The 2020-2021 NBA season was one of many firsts for the Toronto Raptors. Amidst playing in Florida, practicing in a ballroom, and losing half of their roster to a viral infection midway through the season, it’s easy to forget that it was also the first year in which the Raptors did not have a single All-Star since 2014.
This season, the North hopes to turn their fortunes around and provide its fans with something more material to cheer for as the ball tips off at All-Star weekend in Cleveland next February.
It’s unlikely that either Pascal Siakam or OG Anunoby will pick up significant traction from fan voting or media appraisal when it comes to consideration for the contest – not because of a lack of performance – but because of each’s respective time missed due to injuries. Siakam has already been sidelined for 11 games this season while he was rehabilitating from his right shoulder surgery, and Anunoby has missed 12 because of a hip pointer that he suffered in practice a few weeks ago. The only other pseudo-candidate – aside from Fred VanVleet whom one might consider a sports betting favourite – is Scottie Barnes.
For a rookie, Barnes is playing about as well as anybody could have hoped. Given what his scouting report read at the draft, he’s performing to a level approximately 80% greater than what anybody thought he would be this early in his career. On the season, he ranks second among all rookies in points per game and rebounds per game, and ranks top five in assists, steals, and blocks. Over his last nine contests, he’s shown astronomical development in his shooting ability, which was pegged to be the greatest weakness in his arsenal, shooting 41% from deep on 3.9 attempts per game. If his shot continues falling at a rate even five percent lower than it has over this stretch, his spacing on the floor will be noticeable, and that will open up driving lanes for the likes of Siakam and VanVleet.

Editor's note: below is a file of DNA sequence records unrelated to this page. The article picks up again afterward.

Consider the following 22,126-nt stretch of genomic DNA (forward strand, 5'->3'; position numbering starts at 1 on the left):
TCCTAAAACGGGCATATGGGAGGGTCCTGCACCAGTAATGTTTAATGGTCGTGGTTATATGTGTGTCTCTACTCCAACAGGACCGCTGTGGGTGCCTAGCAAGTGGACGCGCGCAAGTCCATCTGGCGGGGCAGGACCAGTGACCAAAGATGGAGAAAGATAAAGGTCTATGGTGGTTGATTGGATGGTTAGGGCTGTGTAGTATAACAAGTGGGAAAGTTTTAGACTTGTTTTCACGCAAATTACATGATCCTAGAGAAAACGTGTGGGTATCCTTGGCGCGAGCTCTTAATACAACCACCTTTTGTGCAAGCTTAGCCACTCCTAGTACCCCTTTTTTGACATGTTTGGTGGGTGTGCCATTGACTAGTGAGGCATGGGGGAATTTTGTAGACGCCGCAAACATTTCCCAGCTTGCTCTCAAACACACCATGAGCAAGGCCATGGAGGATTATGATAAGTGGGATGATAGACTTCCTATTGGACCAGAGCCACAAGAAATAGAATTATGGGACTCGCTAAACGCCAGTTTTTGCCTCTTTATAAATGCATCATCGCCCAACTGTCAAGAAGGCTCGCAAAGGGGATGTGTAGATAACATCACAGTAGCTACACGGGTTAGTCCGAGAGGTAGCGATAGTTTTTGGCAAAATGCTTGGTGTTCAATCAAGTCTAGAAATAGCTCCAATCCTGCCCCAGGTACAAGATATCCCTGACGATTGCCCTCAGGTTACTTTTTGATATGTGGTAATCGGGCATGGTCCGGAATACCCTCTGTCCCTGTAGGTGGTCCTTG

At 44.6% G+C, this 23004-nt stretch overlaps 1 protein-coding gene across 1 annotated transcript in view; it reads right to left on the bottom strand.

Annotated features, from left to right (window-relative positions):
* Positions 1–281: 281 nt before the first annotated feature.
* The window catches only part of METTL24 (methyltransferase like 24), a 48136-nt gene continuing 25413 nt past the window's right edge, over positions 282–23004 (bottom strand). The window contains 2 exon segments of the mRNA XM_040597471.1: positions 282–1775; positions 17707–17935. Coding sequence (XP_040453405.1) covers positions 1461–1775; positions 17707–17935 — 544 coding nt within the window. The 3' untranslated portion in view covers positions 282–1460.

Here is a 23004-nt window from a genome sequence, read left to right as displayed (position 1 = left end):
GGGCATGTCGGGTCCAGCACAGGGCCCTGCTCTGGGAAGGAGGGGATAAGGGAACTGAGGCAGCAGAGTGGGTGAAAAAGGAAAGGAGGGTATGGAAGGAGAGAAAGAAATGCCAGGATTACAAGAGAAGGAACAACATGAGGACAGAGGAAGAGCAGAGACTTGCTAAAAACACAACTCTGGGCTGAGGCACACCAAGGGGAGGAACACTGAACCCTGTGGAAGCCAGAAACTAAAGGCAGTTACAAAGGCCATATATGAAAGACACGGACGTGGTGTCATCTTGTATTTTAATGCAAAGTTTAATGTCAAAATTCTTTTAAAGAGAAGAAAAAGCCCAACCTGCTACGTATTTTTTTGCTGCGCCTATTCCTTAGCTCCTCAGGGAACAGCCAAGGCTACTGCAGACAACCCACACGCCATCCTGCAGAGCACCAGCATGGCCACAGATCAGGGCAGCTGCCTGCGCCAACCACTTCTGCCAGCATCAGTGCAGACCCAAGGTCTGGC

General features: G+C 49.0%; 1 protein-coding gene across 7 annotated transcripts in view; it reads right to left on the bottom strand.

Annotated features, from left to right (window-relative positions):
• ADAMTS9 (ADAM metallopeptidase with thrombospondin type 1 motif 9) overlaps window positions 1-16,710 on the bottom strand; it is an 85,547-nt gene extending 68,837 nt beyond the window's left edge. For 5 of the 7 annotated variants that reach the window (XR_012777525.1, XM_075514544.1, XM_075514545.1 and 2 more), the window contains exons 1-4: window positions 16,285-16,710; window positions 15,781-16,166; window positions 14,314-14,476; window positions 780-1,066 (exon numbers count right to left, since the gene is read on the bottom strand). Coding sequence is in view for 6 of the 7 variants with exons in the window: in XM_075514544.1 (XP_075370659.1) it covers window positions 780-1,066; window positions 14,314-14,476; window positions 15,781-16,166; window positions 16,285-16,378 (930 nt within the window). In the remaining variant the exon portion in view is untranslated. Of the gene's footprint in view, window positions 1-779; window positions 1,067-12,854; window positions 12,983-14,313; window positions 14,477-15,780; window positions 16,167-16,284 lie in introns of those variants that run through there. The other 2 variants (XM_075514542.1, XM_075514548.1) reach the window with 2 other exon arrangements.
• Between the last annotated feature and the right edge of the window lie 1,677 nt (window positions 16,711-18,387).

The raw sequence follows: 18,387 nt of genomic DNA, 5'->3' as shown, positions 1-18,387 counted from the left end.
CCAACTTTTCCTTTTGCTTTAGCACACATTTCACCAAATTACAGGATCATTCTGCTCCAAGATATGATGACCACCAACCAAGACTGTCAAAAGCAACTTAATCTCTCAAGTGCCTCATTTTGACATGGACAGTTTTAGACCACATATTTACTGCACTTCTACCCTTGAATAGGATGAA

Still, it’s rare for a rookie to be named an All-Star. The last player to accomplish this feat was Blake Griffin in 2011, when he averaged nearly 23 points, 12 rebounds, and four assists. For comparison, Barnes is current averaging eight fewer points, four fewer rebounds, and one less dime, and it surely doesn’t help that his team currently ranks 10th in the Eastern Conference.
Despite owning a sub-500 record, there has been one constant beam of light for the Raptors over the past couple months, and his name is Fred VanVleet. When Kyle Lowry announced via his Instagram story that he would be taking his talents to South Beach, the spotlight – and the responsibility of leading the Raptors – immediately became VanVleet’s. Through his first 26 games in an increased role, he has done everything that has been asked of him and more.
His raw stats alone put him in the All-Star conversation. There are very few players in NBA who can stand under six-feet tall and put up 19 points, five rebounds, and six assists consistently. Not only are his stats improved from a season ago, but he’s also scoring more efficiently, having increased his effective field goal percentage – a metric that adjusts for a three-pointer being worth more than a two – by approximately six percent.
Throughout VanVleet’s career, the greatest criticism of his game has always been his inefficiency shooting at the rim. Be it due to a poor shot selection, lack of leaping ability, or just the fact that bigs contesting his shots inside stand a foot taller than him, VanVleet shot a measly 42.9% within ten feet of the basket last year. Now, he has upped that figure to 45.4%, while also recognizing that this is a weakness of his game and deciding to shoot less frequently at the basket.
In an interview with Sportsnet’s William Lou early in November, VanVleet was open about his aspirations to earn accolades. “I definitely would like to be an all-star. I want to win all the awards. I want to be All-Defensive… Those are all goals that I have. The good thing for me is that I probably won’t achieve any of those if we aren’t a good team or a top team.”
While VanVleet is certainly correct that the probability of yielding an All-Star selection is greater when your team has a winning record, the losses cannot be chalked up to his lack of performance. As aforementioned, two of the top three players on the roster have missed eight and eleven games respectively. VanVleet also accounts for the most win shares on the team at 2.4 – essentially claiming that VanVleet is solely responsible for 18% of the Raptors wins this season. He also has a box-plus minus of +2.2 thus far, which indicates that per 100 possessions, he adds 2.6 points to his team’s differential relative to the league average. For context, a mark of approximately +3.0 lands a player among the top 20 players in the league, and anything above +2.0 gets him in the thick of the All-Star conversation.
For VanVleet, he’ll just need to continue down the path that he’s on. Individually, there aren’t many things that he’ll need to improve upon if he wants to find himself in Cleveland during the Family Day long weekend. Rather, he’ll need some help from his teammates to increase the tally in the win column before fan voting begins.